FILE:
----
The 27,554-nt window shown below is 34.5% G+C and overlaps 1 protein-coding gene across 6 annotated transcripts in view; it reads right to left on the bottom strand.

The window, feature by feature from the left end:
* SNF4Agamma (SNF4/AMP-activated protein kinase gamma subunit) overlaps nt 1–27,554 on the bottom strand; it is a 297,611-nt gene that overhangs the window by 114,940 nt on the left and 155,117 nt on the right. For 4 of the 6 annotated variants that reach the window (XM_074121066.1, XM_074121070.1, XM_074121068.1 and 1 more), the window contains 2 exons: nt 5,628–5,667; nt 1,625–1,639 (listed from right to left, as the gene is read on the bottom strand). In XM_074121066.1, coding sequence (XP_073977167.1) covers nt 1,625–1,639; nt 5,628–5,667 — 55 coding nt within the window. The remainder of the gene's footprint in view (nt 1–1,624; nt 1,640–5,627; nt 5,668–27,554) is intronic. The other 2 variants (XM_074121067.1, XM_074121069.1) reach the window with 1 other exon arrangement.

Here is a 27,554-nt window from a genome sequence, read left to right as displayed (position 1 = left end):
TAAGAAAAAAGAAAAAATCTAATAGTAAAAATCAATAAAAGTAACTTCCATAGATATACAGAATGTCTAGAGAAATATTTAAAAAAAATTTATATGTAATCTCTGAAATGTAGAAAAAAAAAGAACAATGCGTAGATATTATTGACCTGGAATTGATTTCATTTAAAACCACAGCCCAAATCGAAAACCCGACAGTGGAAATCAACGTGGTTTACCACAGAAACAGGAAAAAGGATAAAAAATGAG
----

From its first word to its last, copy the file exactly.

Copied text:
The 27,554-nt window shown below is 34.5% G+C and overlaps 1 protein-coding gene across 6 annotated transcripts in view; it reads right to left on the bottom strand.

The window, feature by feature from the left end:
* SNF4Agamma (SNF4/AMP-activated protein kinase gamma subunit) overlaps nt 1–27,554 on the bottom strand; it is a 297,611-nt gene that overhangs the window by 114,940 nt on the left and 155,117 nt on the right. For 4 of the 6 annotated variants that reach the window (XM_074121066.1, XM_074121070.1, XM_074121068.1 and 1 more), the window contains 2 exons: nt 5,628–5,667; nt 1,625–1,639 (listed from right to left, as the gene is read on the bottom strand). In XM_074121066.1, coding sequence (XP_073977167.1) covers nt 1,625–1,639; nt 5,628–5,667 — 55 coding nt within the window. The remainder of the gene's footprint in view (nt 1–1,624; nt 1,640–5,627; nt 5,668–27,554) is intronic. The other 2 variants (XM_074121067.1, XM_074121069.1) reach the window with 1 other exon arrangement.

Here is a 27,554-nt window from a genome sequence, read left to right as displayed (position 1 = left end):
TAAGAAAAAAGAAAAAATCTAATAGTAAAAATCAATAAAAGTAACTTCCATAGATATACAGAATGTCTAGAGAAATATTTAAAAAAAATTTATATGTAATCTCTGAAATGTAGAAAAAAAAAGAACAATGCGTAGATATTATTGACCTGGAATTGATTTCATTTAAAACCACAGCCCAAATCGAAAACCCGACAGTGGAAATCAACGTGGTTTACCACAGAAACAGGAAAAAGGATAAAAAATGAG